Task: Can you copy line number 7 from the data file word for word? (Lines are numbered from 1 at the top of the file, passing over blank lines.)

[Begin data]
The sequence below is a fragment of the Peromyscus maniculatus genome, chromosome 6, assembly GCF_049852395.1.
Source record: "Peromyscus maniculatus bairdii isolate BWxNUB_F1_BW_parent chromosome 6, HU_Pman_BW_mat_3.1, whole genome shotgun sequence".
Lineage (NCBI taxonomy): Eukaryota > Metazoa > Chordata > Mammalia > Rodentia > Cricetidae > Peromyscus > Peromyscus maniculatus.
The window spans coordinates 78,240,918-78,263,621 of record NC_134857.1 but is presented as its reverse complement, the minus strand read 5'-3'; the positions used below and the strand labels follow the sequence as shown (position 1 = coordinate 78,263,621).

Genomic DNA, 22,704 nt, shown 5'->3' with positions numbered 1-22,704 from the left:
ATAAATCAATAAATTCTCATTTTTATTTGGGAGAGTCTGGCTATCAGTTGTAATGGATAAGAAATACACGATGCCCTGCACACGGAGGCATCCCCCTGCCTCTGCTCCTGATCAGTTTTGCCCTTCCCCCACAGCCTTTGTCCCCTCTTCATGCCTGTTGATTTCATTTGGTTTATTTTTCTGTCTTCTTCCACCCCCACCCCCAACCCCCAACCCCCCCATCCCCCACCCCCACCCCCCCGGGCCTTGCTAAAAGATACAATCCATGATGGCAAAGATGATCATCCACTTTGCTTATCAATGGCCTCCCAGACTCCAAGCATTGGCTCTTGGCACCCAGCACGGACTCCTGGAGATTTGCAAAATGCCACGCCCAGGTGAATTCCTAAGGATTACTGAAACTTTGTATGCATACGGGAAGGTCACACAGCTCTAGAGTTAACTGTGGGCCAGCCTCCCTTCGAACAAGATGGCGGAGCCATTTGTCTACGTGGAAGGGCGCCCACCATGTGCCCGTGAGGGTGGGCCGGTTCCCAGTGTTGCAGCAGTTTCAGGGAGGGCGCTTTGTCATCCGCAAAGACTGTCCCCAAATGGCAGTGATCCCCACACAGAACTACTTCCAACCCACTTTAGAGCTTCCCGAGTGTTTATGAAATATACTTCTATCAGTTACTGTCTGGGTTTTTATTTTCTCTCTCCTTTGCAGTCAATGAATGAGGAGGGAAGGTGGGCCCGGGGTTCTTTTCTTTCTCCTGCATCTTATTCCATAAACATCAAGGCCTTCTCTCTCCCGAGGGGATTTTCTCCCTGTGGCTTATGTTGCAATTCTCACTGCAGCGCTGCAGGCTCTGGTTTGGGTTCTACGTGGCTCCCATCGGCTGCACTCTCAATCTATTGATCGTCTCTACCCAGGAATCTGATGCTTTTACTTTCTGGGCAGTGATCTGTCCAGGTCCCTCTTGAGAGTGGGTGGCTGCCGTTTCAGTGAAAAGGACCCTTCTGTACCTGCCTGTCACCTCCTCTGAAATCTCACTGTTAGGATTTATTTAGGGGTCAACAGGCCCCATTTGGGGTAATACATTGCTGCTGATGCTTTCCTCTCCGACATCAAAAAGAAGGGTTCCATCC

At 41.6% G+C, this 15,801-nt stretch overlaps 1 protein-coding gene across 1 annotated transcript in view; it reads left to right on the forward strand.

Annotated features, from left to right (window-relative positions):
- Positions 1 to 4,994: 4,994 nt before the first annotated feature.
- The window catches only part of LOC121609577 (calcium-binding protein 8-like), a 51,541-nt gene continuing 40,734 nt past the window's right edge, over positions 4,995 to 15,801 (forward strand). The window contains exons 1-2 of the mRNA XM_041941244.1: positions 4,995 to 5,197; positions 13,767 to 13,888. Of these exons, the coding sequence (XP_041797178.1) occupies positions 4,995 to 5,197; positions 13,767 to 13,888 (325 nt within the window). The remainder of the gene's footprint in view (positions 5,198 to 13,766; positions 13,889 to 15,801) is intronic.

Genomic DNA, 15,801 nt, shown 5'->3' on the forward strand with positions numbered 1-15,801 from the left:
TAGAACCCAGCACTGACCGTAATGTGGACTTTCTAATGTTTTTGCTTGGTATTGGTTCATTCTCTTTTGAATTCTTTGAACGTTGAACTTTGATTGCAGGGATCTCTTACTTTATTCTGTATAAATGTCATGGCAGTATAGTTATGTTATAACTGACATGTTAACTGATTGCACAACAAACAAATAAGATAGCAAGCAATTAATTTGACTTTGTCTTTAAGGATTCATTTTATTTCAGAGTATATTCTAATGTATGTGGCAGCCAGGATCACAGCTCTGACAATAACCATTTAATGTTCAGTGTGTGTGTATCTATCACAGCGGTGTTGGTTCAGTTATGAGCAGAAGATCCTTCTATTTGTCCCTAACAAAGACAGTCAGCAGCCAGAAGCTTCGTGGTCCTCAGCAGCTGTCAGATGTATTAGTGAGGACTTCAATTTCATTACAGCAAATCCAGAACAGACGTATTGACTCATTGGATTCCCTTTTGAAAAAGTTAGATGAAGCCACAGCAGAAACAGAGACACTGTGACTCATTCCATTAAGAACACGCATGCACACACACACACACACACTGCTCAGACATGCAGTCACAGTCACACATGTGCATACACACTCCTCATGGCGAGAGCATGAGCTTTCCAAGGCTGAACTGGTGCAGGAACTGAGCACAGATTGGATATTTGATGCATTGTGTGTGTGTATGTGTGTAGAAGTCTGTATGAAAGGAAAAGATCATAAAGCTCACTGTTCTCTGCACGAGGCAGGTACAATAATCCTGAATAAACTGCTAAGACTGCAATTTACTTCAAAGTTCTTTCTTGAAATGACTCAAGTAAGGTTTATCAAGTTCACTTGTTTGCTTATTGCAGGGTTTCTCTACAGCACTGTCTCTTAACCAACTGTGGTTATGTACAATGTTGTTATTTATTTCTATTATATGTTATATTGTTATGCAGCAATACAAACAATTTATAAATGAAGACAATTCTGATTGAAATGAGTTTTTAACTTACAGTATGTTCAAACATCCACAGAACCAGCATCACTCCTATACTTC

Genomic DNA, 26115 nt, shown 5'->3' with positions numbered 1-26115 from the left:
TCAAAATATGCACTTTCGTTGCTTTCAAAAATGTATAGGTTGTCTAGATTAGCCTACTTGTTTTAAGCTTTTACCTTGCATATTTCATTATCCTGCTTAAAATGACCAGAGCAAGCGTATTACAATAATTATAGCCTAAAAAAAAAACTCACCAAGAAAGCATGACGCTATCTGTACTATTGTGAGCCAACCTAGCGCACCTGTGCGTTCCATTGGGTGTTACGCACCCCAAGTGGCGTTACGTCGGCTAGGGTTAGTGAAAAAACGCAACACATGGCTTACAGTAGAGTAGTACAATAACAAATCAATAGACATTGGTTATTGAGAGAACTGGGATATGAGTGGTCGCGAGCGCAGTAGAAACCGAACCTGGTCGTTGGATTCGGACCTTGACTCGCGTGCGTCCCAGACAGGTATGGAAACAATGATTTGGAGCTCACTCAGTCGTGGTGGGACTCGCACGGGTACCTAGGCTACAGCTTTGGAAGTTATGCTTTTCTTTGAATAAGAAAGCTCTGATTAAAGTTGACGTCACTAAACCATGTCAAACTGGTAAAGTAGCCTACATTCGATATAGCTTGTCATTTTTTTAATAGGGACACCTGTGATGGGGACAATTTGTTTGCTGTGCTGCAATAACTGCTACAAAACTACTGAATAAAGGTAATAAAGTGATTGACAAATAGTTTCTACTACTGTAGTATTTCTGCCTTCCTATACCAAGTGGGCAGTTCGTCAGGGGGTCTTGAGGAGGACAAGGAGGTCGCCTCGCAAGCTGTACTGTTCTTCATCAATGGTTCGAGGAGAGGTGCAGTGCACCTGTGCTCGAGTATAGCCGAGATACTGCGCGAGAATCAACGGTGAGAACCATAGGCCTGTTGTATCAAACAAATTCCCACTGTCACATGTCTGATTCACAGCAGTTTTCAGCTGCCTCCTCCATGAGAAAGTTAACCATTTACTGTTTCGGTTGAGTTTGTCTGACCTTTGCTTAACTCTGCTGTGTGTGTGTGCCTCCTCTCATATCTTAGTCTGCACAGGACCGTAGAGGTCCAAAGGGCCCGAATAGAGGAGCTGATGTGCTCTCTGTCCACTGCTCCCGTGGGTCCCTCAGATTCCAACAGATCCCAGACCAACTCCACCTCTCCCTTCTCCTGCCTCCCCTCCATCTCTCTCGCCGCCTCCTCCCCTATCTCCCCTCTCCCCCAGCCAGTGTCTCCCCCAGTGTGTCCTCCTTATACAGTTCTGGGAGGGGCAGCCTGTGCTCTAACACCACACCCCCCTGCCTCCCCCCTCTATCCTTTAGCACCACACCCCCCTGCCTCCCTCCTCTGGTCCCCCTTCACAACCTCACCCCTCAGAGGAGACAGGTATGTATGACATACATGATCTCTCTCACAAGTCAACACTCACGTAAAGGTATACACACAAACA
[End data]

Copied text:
At 41.6% G+C, this 15,801-nt stretch overlaps 1 protein-coding gene across 1 annotated transcript in view; it reads left to right on the forward strand.